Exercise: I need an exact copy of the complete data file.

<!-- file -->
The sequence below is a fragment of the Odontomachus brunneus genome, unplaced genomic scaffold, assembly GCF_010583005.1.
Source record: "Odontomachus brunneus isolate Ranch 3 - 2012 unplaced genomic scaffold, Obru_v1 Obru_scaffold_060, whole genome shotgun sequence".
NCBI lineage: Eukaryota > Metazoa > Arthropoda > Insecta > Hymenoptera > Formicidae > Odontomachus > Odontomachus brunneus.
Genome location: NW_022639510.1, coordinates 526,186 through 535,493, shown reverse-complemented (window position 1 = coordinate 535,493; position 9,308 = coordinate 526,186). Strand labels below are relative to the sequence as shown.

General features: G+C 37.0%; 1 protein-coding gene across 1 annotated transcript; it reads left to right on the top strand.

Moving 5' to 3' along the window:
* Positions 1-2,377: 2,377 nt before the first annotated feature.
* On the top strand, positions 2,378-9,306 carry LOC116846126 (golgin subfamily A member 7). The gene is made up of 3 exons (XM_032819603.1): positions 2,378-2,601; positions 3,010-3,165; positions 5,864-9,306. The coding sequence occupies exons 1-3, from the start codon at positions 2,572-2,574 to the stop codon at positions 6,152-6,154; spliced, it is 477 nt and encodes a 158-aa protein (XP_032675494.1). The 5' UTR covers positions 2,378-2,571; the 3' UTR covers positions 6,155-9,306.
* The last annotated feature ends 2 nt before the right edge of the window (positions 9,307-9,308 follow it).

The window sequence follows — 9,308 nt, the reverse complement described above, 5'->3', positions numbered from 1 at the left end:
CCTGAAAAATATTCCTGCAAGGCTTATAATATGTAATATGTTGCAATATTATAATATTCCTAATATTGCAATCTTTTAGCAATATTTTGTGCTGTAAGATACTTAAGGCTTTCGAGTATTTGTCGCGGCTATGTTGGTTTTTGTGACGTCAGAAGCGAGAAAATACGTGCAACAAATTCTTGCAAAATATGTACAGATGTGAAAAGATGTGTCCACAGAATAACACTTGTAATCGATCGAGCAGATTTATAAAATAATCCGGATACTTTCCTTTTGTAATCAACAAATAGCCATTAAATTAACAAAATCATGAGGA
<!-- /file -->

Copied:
The sequence below is a fragment of the Odontomachus brunneus genome, unplaced genomic scaffold, assembly GCF_010583005.1.
Source record: "Odontomachus brunneus isolate Ranch 3 - 2012 unplaced genomic scaffold, Obru_v1 Obru_scaffold_060, whole genome shotgun sequence".
NCBI lineage: Eukaryota > Metazoa > Arthropoda > Insecta > Hymenoptera > Formicidae > Odontomachus > Odontomachus brunneus.
Genome location: NW_022639510.1, coordinates 526,186 through 535,493, shown reverse-complemented (window position 1 = coordinate 535,493; position 9,308 = coordinate 526,186). Strand labels below are relative to the sequence as shown.

General features: G+C 37.0%; 1 protein-coding gene across 1 annotated transcript; it reads left to right on the top strand.

Moving 5' to 3' along the window:
* Positions 1-2,377: 2,377 nt before the first annotated feature.
* On the top strand, positions 2,378-9,306 carry LOC116846126 (golgin subfamily A member 7). The gene is made up of 3 exons (XM_032819603.1): positions 2,378-2,601; positions 3,010-3,165; positions 5,864-9,306. The coding sequence occupies exons 1-3, from the start codon at positions 2,572-2,574 to the stop codon at positions 6,152-6,154; spliced, it is 477 nt and encodes a 158-aa protein (XP_032675494.1). The 5' UTR covers positions 2,378-2,571; the 3' UTR covers positions 6,155-9,306.
* The last annotated feature ends 2 nt before the right edge of the window (positions 9,307-9,308 follow it).

The window sequence follows — 9,308 nt, the reverse complement described above, 5'->3', positions numbered from 1 at the left end:
CCTGAAAAATATTCCTGCAAGGCTTATAATATGTAATATGTTGCAATATTATAATATTCCTAATATTGCAATCTTTTAGCAATATTTTGTGCTGTAAGATACTTAAGGCTTTCGAGTATTTGTCGCGGCTATGTTGGTTTTTGTGACGTCAGAAGCGAGAAAATACGTGCAACAAATTCTTGCAAAATATGTACAGATGTGAAAAGATGTGTCCACAGAATAACACTTGTAATCGATCGAGCAGATTTATAAAATAATCCGGATACTTTCCTTTTGTAATCAACAAATAGCCATTAAATTAACAAAATCATGAGGA